A number of companies, such as content delivery network Akamai, are working on mobile caching technologies similar to those available for traditional web sites, analysts say. Content delivery networks store web page content on servers located around the world, and thus can deliver content from servers geographically close to the consumer, making web pages load more quickly. 

Meanwhile, browser makers such as Google are improving page load speeds, and handset makers are adding more processing power to load pages faster, experts say. 

“With the incredible rise in mobile web traffic, mobile commerce players including Google see the need for, and business potential in, optimizing the mobile experience for speed and efficiency,” says Tom Nawara, vice president of digital strategy and design at Acquity Group, a digital marketing firm that specializes in e-commerce strategy and technology, web design, and mobile commerce. “The context of the mobile web is almost completely focused on immediacy and speed, so the slower a transaction is, the less likely it is that a user will have a satisfactory experience or even complete the transaction.”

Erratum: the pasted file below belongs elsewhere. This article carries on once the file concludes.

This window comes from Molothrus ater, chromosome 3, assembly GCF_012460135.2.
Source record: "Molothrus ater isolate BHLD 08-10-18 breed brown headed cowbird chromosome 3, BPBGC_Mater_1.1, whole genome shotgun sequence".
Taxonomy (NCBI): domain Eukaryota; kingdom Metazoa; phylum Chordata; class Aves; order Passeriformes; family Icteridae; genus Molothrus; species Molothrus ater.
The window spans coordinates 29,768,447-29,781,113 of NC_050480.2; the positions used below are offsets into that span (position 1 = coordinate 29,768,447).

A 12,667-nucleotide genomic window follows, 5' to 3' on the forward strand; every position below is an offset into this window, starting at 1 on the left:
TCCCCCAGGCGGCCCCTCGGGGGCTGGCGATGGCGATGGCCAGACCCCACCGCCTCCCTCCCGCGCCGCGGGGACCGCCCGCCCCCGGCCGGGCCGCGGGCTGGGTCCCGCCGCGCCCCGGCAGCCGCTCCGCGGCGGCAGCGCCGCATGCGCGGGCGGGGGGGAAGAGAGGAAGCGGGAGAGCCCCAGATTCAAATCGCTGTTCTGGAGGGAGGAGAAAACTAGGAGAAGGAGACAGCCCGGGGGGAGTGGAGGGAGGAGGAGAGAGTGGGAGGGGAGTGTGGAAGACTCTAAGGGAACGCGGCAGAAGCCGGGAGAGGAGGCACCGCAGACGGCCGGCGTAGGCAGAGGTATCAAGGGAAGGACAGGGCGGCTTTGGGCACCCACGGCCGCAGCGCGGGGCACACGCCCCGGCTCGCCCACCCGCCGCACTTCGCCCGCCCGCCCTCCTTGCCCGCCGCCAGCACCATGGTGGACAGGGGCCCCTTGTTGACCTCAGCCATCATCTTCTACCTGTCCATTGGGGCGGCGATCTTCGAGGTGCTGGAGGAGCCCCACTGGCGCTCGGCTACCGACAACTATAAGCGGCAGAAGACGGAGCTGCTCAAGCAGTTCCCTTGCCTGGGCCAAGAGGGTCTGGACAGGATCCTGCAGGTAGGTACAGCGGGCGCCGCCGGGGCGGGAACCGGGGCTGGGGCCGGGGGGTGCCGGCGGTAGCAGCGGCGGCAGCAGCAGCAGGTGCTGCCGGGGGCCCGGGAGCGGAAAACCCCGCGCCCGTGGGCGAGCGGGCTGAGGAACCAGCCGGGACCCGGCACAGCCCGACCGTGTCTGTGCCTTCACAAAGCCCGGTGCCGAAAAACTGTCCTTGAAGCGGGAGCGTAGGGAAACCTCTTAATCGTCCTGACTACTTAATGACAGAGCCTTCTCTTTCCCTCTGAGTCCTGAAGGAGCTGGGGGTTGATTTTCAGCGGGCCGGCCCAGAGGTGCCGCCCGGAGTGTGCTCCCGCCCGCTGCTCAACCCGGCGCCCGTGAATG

Google’s desire for a faster mobile web is clear in its Google Developers hub, which features a long list of specific tips for making sites load faster on mobile devices.

For example, Google recommends reducing the number of server requests on mobile sites. Single large objects load faster than many small ones, Google says. So, rather than having a JavaScript file that loads other bits of code, for example, site operators should consolidate all page elements into a single file. It also suggests minimizing code, as the less code and the smaller the amount of data transferred, the faster a page will load. Other suggestions include using CSS, or Cascading Style Sheets, to design a page instead of images. CSS uses HTML-based templates that define where various objects, such as images or text boxes, appear on a web page. Using them can reduce data transfers and cut down on page load time, Google says.